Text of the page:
Lathrobium elongatum (Linnaeus, 1767)
This locally common Western Palaearctic species occurs throughout northern and central Europe extending south to northern Italy and the north of the Balkan Peninsula and north to the UK and Fennoscandia, to the east it reaches Lake Baikal but records from further east have proved to be other species. Here it is generally common across Wales and central and southern England but generally rare in the West Country and further north to the Scottish border, beyond this there are scattered records from the Scottish Highlands and the west of Northern Ireland. Adults occur in most permanently damp situations e.g. marshland, well-vegetated wetland margins, floodplains and damp woodland, often with fluctuating water levels and usually on clay or fine silty soil. They are present year-round and generally common in the spring and autumn, during the winter and early spring they may be found they may be found in grass tussocks or under debris on damp soil that is not prone to flooding although they also occur in flood refuse, and during the warmer months among matted vegetation or reed litter etc beside shallow water or on permanently wet soil. Pairs will often be found together but they usually occur only in small numbers, they are diurnally active and during the warmest weather will sometimes be seen running on damp soil but they are also active at night. Sampling simply involves sieving or searching through marginal debris but specimens will need to be taken for close examination or dissection in order to be sure of their identity. So far as is known adults are always fully-winged. Reproduction is thought to occur in spring and early summer with larvae developing through the summer to produce new-generation adults in the autumn.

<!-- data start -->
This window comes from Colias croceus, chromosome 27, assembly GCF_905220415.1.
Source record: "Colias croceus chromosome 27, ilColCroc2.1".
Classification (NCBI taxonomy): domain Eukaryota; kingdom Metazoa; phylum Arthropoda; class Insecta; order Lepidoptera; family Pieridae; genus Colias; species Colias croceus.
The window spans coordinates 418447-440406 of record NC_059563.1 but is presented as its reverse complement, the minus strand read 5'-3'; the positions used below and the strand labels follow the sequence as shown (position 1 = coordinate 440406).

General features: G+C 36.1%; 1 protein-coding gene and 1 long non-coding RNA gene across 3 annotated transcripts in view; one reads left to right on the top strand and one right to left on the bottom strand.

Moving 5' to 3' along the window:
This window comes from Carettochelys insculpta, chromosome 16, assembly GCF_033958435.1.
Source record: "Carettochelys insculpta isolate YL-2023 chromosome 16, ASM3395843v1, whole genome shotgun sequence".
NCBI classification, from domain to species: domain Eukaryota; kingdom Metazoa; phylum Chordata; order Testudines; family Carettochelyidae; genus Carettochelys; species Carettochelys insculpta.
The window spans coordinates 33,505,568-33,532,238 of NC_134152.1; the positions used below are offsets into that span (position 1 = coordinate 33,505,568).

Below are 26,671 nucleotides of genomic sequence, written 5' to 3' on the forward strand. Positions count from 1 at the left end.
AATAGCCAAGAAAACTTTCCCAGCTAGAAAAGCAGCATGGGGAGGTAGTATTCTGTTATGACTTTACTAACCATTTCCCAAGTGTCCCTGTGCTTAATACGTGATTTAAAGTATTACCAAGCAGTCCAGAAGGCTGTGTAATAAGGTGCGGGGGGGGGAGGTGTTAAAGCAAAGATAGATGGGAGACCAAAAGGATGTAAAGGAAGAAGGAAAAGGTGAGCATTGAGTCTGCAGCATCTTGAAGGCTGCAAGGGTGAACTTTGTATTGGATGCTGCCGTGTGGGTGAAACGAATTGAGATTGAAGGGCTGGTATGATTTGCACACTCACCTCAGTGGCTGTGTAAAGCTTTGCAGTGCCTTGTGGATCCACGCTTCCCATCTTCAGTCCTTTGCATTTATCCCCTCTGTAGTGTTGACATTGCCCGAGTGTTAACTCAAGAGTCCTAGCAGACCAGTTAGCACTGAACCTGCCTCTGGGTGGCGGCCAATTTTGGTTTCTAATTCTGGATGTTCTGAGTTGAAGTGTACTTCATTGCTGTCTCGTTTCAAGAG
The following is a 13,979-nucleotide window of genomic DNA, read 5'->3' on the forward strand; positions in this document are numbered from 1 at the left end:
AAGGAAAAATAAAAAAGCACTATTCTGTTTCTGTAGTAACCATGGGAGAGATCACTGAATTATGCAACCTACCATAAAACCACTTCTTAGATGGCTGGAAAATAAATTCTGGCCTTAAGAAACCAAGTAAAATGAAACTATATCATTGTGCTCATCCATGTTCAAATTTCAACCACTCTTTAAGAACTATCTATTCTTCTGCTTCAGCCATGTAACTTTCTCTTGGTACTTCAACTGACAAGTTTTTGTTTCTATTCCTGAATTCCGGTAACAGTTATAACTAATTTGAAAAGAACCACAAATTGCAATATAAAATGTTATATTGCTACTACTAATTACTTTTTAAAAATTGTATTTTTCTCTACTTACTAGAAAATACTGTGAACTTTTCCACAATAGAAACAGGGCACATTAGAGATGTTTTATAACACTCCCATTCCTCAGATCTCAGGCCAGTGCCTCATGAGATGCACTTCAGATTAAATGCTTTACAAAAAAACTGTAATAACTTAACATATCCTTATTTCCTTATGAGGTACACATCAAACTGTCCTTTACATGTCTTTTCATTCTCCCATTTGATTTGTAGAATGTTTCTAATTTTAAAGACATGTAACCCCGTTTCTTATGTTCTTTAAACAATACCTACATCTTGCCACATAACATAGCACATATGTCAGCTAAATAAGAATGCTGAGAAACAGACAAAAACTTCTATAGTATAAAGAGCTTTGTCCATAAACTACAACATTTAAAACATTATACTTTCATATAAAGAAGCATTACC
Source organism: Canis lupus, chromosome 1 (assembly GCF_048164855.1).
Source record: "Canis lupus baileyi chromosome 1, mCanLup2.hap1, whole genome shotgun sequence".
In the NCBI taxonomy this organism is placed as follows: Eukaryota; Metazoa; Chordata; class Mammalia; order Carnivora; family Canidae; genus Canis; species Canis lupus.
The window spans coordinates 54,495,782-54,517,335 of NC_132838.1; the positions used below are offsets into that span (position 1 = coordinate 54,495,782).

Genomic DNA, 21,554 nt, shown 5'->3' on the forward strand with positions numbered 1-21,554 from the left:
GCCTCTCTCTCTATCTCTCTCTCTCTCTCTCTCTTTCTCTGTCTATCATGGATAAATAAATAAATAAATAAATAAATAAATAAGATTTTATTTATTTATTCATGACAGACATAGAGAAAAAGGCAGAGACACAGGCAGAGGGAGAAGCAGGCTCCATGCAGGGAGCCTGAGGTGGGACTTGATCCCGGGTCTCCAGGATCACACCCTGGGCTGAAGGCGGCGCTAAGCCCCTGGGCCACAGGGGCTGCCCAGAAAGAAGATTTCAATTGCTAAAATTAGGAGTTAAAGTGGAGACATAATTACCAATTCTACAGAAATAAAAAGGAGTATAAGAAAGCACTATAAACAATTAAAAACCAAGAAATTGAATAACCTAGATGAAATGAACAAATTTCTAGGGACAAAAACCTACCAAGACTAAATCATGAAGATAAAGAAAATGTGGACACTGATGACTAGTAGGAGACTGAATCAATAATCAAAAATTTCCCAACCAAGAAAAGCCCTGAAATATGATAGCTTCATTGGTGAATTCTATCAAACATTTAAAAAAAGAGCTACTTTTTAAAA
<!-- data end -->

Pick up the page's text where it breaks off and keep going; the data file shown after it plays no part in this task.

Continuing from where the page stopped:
This medium-sized species is suggestive of certain Staphylininae but the reduced terminal maxillary palpomere and the lateral antennal insertions are diagnostic for the Paederinae, it is a very distinctive species by virtue of its size and (usually) bicoloured elytra but several other members of the genus e.g. L. geminum Kraatz, 1857 and L. pallidipenne Hochhuth, 1851are closely similar and so males will need to be dissected and the terminal abdominal tergite of the female examined. 8-9mm, long and rather parallel-sided with the pronotum about as wide as the head but narrower than the elytra, entirely shiny black with the appendages and the apical half to two-thirds of the elytra red, the elytral colour may be very dark and individuals with entirely dark elytra occur but they are rare (see below). Legs red with darker coxae. Dorsal surface finely pubescent, forebody and elytra moderately strongly but not densely punctured, abdomen much more finely punctured. Head with small eyes and long, parallel temples that curve to a broad neck which is about half the pronotal width, vertex weakly and evenly convex and with weak cellular microsculpture. Mandibles curved and projecting forward between the antennal insertions, apical margin of the labrum deeply excised. Antennae and palps entirely pale, all antennal segments elongate. Pronotum elongate and parallel-sided with rounded anterior and posterior angles, surface evenly and only weakly convex and lacking larger punctures or sculpture. Elytra elongate with broad shoulders and curved lateral margins, without striae but longitudinally impressed beside the suture, typically bicoloured but entirely dark specimens can be recognised by the size, broad neck and well-developed shoulders. Abdomen shiny black and finely pubescent; females may be identified among our UK species by the short and truncate eighth sternite, the deeply and roundly excised ninth tergite and the flat, apically rounded tenth tergite. Males may be recognized by the very distinctive form of the aedeagus; in side view apically truncated and acutely pointed, from below rounded at the base and evenly tapering to an acute apex, the dorsal process extending beyond the ventral process. Legs long and robust; middle and hind femora slender, front femora broadly expanded with a strong internal tooth, femora gradually widened from a slender base to a truncate apex, tarsi 5-segmented, and the front tarsi widely dilated in both sexes.